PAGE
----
Performance tires are frequently fitted to modern automobiles and though we see them as a standard option, do we really need them? Do you really know what goes into a performance tire?
We’ll look at how these modern engineering marvels have been developed and the benefits that they have delivered to modern motoring.
Performance Tire History
Goodyear Tire & Rubber Company is credited with fitting high performance wheels to a selection of sports and muscle cars. The Chevrolet Corvette largely spurred the development with the Gatorback racing tire which evolved from Formula One motor racing.
The new tire had large treads which provided superlative traction in the dry, together with a low profile which substantially improved not only performance but the appearance of the vehicle. There was a very strong and resilient sidewall, with the tire reinforced with steel and nylon to provide additional strength and integrity. The performance requirements of a racing car are much greater than those encountered by regular motorists, and the development was initially met with some skepticism amongst the automobile community who regarded the development as a way to sell more rubber.
Fortunately, the new tire was a huge commercial success and demand increased across the range of automobiles, especially performance cars. Goodyear created a speed rating system to differentiate the new product from the rest of those offered by the market. They affixed a “V” to signify that the tire had been tested and rated for speeds up to 149 miles per hour. This rating signified the start of the performance tire era.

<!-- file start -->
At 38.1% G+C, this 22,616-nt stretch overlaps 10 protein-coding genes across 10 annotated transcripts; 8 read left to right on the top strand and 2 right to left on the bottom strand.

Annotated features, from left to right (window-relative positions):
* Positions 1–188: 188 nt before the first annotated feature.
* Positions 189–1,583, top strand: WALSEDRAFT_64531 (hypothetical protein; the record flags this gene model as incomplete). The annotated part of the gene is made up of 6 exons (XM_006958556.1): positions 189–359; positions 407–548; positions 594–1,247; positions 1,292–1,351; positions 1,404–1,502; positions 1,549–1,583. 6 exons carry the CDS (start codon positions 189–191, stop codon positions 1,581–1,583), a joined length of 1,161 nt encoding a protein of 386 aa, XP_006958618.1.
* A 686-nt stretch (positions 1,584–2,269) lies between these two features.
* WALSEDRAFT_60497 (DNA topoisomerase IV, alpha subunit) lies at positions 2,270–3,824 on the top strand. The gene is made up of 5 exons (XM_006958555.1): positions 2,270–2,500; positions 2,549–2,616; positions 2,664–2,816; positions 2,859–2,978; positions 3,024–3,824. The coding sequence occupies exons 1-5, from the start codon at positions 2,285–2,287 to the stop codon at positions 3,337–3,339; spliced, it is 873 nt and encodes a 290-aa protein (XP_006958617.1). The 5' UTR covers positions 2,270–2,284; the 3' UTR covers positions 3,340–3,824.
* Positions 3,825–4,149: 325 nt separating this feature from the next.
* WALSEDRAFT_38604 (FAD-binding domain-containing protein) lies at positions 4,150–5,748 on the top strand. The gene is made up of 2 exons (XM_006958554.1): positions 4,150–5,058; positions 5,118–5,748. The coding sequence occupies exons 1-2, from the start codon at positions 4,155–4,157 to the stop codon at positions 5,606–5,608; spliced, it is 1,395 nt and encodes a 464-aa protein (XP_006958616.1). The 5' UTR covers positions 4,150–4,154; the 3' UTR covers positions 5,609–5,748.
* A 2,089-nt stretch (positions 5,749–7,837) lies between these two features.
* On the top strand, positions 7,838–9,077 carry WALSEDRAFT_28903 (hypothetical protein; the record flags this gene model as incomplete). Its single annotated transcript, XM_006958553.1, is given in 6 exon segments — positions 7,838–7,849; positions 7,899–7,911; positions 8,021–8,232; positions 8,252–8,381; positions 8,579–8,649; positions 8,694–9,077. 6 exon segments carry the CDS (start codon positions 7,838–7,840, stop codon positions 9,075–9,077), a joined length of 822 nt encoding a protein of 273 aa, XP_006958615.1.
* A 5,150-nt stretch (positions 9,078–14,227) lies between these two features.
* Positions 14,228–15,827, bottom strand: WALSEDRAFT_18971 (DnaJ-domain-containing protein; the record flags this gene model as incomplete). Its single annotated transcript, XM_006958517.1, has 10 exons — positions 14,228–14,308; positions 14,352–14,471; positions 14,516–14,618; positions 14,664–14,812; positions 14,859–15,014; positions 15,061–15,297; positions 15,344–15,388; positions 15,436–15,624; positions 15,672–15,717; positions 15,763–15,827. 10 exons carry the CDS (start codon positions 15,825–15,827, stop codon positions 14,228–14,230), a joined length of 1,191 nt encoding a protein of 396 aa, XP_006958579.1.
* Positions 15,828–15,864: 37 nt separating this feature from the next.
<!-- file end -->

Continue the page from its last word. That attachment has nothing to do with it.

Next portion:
Always a highly competitive arena, other tire manufacturers quickly followed Goodyear in developing their own performance versions. Additional speed ratings were also introduced: “H” for speed ratings up to 130 miles per hour and “S” for up to 112 mph and ultimately, “Z” for 150 mph and above (the so-called “unlimited” speed rating).
Initially, performance tires were very expensive, usually costing in the region of $200 which set them at a hefty premium to regular versions (typically costing around $50 each). Being so expensive, they tended to be fitted to high performance or top of the range vehicles. However there was a growing demand for them to be fitted to a wider range of vehicles, which became possible as the costs started to come down due to increasing manufacturing volumes.
Performance tires were quickly identified with not just enhanced performance at high speeds, but also in driving experience and road safety. They handled corners much better than a regular tire, with greatly improved handling and driving characteristics. They could handle higher braking pressures which resulted in shorter stopping distances and reputation for accident avoidance.
The improved safety performance and driving experience afforded led to increasing calls for them to be fitted regular automobiles, such as family saloons and SUVs. While a family saloon is unlikely to encounter speeds in excess of 150 mph, fitting high performance is essentially redundant. To deal with this, a range of intermediate performance versions were developed which combine elements of high performance tires with regular tires – these are known as touring tires. The touring versions cost less than high performance variants and yet provide the degree of performance and safety features which are appropriate for the automobile they are fitted to.